AVAILABLE ON AMAZON PRIME VIDEO ON DEMAND! Heist thrillers typically begin with planning the heist, during which the characters power through unanticipated complications. The third act is all about the fallout of the heist as the criminals contend with life-altering consequences. Hurry Monday, the indie thriller written and directed by Vaughn Christion, doesn’t follow suit and starts in medias res with the protagonist, Nedraphine “Nat” Ramos (Sofia Salgado), running away from two men in a car. A dramatic score and handheld camera movement coincide with Nat running, with decaying warehouses and empty parking lots being the perfect backdrop to imply an absence of help and safety.
After Nat is run over, the two men drag her body but are ambushed by David (Owen Hu), Nat’s longtime friend. A tightly choreographed fight erupts between David and the two men. Nat and David were double-crossed on a job to steal gems. She finds herself with the stolen gems but without David. Consequently, Nat must fence the gems while evading her former partners in crime.
Hurry Monday is, for the most part, an engaging crime thriller. The opening sequence is brisk and well-choreographed, reinforcing the risks involved with illicit activity. From this point forward, Nat is propelled down a path of perfidy, grief, and paranoia. While the action scenes following the opening sequence don’t match up, Sofia Salgado keeps you glued to the screen. She gives a riveting performance as an iron-willed, vigilant, and self-reliant thief venturing through the seedy underbelly. Despite knowing very little about Nat’s backstory and her processing of emotions, the actor’s deployment of unyielding stares and minatory inflections instills the character with poise, making it appear as if Nat has been conducting business with criminals for years.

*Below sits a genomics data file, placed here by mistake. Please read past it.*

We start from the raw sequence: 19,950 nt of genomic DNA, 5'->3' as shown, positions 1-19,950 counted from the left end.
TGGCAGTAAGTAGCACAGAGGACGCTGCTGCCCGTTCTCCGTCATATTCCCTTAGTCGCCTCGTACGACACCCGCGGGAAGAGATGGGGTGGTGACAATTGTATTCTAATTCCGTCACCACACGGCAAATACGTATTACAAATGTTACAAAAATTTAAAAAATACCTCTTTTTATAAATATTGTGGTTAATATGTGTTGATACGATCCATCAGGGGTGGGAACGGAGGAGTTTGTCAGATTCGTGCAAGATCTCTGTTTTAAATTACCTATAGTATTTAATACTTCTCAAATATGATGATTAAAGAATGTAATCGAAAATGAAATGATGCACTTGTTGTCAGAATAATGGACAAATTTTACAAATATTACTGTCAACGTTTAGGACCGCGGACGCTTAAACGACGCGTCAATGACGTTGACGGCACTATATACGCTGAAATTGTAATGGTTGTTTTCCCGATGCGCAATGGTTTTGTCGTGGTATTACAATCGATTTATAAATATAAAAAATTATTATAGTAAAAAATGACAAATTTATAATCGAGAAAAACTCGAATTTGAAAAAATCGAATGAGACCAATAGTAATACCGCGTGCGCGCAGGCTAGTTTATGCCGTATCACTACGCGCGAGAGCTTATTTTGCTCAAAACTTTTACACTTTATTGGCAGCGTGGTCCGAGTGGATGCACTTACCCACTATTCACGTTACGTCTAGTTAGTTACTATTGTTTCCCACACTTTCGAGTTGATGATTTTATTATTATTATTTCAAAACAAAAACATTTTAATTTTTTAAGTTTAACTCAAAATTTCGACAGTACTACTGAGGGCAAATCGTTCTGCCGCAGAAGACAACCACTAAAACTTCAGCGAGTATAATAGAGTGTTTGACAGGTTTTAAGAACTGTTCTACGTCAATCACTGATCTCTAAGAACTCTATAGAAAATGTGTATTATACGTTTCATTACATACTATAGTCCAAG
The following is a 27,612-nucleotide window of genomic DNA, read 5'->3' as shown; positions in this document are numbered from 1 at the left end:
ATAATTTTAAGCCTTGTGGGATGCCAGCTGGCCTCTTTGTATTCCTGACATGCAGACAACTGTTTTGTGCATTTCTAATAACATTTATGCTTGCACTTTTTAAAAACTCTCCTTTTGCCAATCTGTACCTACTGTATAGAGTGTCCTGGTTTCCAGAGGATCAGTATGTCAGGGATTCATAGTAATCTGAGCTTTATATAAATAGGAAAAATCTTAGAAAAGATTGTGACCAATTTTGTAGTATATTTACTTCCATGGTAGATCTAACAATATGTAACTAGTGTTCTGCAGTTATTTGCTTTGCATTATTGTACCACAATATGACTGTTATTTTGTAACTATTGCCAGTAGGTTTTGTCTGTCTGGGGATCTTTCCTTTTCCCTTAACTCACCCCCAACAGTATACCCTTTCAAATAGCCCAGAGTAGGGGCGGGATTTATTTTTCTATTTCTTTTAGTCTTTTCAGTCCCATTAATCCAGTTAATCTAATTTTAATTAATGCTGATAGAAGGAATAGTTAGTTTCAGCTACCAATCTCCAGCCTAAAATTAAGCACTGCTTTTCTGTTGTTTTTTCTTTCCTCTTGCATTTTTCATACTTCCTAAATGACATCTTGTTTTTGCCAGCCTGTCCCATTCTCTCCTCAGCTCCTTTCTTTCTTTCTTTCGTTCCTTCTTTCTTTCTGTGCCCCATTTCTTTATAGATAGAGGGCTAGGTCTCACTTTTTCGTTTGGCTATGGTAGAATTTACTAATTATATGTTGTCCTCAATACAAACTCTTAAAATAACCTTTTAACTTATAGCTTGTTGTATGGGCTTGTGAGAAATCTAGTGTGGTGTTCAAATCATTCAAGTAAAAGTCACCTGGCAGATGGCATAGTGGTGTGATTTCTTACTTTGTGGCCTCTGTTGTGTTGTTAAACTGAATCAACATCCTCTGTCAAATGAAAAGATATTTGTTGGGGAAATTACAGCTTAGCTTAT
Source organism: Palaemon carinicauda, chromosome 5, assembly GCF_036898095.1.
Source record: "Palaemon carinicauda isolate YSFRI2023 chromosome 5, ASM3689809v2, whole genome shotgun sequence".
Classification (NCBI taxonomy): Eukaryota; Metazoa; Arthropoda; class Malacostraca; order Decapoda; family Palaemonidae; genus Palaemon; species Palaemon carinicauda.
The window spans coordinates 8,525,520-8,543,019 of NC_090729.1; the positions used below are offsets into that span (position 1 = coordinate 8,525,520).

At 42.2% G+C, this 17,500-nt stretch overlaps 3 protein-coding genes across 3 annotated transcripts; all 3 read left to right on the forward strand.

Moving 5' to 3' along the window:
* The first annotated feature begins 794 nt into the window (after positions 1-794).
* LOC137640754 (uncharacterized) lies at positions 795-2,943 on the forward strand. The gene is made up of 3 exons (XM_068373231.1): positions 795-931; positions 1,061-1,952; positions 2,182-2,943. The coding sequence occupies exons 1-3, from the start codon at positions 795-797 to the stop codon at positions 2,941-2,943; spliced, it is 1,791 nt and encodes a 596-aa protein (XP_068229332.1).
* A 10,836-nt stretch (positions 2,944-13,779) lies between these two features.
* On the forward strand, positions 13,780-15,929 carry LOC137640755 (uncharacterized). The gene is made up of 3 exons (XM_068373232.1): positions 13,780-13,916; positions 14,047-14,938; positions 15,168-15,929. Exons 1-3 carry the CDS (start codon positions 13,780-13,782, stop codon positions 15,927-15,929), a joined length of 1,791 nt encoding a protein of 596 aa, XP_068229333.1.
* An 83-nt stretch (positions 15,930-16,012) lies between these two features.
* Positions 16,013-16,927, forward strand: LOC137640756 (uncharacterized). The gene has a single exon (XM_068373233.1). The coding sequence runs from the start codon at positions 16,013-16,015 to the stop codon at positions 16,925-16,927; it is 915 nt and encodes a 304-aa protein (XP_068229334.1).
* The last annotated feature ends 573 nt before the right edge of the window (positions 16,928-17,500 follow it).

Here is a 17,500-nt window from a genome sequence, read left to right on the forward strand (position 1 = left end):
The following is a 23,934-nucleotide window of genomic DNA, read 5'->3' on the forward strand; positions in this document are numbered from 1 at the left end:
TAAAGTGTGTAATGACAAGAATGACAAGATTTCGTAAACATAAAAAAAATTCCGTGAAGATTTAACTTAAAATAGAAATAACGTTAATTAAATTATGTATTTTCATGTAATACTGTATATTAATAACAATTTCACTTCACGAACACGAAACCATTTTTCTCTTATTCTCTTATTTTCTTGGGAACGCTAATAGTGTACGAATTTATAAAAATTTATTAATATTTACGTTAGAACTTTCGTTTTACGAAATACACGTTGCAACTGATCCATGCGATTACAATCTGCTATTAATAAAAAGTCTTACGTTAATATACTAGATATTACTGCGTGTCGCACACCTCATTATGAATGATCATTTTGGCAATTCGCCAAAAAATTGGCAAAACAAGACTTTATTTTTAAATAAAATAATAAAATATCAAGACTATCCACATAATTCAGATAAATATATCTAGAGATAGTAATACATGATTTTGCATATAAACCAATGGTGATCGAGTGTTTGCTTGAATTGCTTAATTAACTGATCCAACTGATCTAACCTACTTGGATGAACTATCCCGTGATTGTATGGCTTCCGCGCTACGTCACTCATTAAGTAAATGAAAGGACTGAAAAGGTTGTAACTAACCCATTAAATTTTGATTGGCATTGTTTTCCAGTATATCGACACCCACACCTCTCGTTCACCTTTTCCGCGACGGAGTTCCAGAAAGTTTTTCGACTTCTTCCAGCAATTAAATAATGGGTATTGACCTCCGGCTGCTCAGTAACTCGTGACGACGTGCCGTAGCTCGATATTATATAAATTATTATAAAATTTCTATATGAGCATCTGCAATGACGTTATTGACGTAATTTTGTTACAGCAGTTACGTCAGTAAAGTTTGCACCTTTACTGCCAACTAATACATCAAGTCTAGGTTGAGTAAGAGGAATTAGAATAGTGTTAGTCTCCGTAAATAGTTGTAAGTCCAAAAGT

“…Nat must fence the gems while evading her former partners in crime.”
As Nat reconnects with people from her past, there is a stagnant quality. The supporting actors aren’t as convincing as Salgado. A tense moment between Nat and a fitness trainer (Lorenza Bernasconi) feels abrupt; an easy fix would be adding more layers of mistrust to their interaction. But Nat does have good chemistry with Nate (Crawford Hazelwood), another longtime friend and her reliable source of all things crime.
Nat can usually take care of herself and knows her way around a knife and gun, but her desperation begins to cloud her judgment. Lucky for her, her ex-boyfriend Dale Matthews (Wesley Renard) is more than willing to assist her. Of course, Nat and Dale being near each other stir up past feelings. But the film could have gone without, as Nat is fascinating on her own.
Minus some inconsistencies in sound and editing, Christion sufficiently boasts the characteristics (low-key lighting, suspicious characters, sketchy meetups) and themes (betrayal and regret) of a crime picture. In addition, the filmmaker coaxes out a lived-in performance from Salgado and offers a few narrative surprises. In Hurry Monday, Christion had fun with the criminal antics and made good use of the New Jersey locales. When all’s said and done, this is an enjoyable contribution to the indie heist genre.
For screening information, visit Hurry Monday on the Film Freeway website.
"…had fun with the criminal antics and made good use of the New Jersey locales."